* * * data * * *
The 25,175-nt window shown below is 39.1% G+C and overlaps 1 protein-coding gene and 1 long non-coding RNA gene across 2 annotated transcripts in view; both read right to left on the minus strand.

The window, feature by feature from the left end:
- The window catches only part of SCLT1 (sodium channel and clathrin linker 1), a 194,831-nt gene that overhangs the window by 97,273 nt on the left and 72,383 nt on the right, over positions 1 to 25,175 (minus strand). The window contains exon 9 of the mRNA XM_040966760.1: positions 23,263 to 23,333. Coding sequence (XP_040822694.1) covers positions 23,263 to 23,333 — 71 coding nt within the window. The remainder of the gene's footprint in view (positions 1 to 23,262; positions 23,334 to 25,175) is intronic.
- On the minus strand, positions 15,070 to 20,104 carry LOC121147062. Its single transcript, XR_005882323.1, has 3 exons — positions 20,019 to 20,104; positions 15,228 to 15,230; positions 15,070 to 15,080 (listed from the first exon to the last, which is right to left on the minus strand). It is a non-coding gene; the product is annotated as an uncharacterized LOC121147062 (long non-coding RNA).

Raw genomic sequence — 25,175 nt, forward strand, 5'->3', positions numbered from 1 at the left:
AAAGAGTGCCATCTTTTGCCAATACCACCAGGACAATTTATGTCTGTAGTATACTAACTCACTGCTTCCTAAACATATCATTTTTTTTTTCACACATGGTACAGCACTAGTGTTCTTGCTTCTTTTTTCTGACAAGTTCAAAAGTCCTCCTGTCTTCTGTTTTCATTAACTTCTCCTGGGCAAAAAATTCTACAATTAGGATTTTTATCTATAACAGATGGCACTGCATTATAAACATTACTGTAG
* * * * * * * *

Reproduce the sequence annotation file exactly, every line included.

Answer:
The 25,175-nt window shown below is 39.1% G+C and overlaps 1 protein-coding gene and 1 long non-coding RNA gene across 2 annotated transcripts in view; both read right to left on the minus strand.

The window, feature by feature from the left end:
- The window catches only part of SCLT1 (sodium channel and clathrin linker 1), a 194,831-nt gene that overhangs the window by 97,273 nt on the left and 72,383 nt on the right, over positions 1 to 25,175 (minus strand). The window contains exon 9 of the mRNA XM_040966760.1: positions 23,263 to 23,333. Coding sequence (XP_040822694.1) covers positions 23,263 to 23,333 — 71 coding nt within the window. The remainder of the gene's footprint in view (positions 1 to 23,262; positions 23,334 to 25,175) is intronic.
- On the minus strand, positions 15,070 to 20,104 carry LOC121147062. Its single transcript, XR_005882323.1, has 3 exons — positions 20,019 to 20,104; positions 15,228 to 15,230; positions 15,070 to 15,080 (listed from the first exon to the last, which is right to left on the minus strand). It is a non-coding gene; the product is annotated as an uncharacterized LOC121147062 (long non-coding RNA).

Raw genomic sequence — 25,175 nt, forward strand, 5'->3', positions numbered from 1 at the left:
AAAGAGTGCCATCTTTTGCCAATACCACCAGGACAATTTATGTCTGTAGTATACTAACTCACTGCTTCCTAAACATATCATTTTTTTTTTCACACATGGTACAGCACTAGTGTTCTTGCTTCTTTTTTCTGACAAGTTCAAAAGTCCTCCTGTCTTCTGTTTTCATTAACTTCTCCTGGGCAAAAAATTCTACAATTAGGATTTTTATCTATAACAGATGGCACTGCATTATAAACATTACTGTAG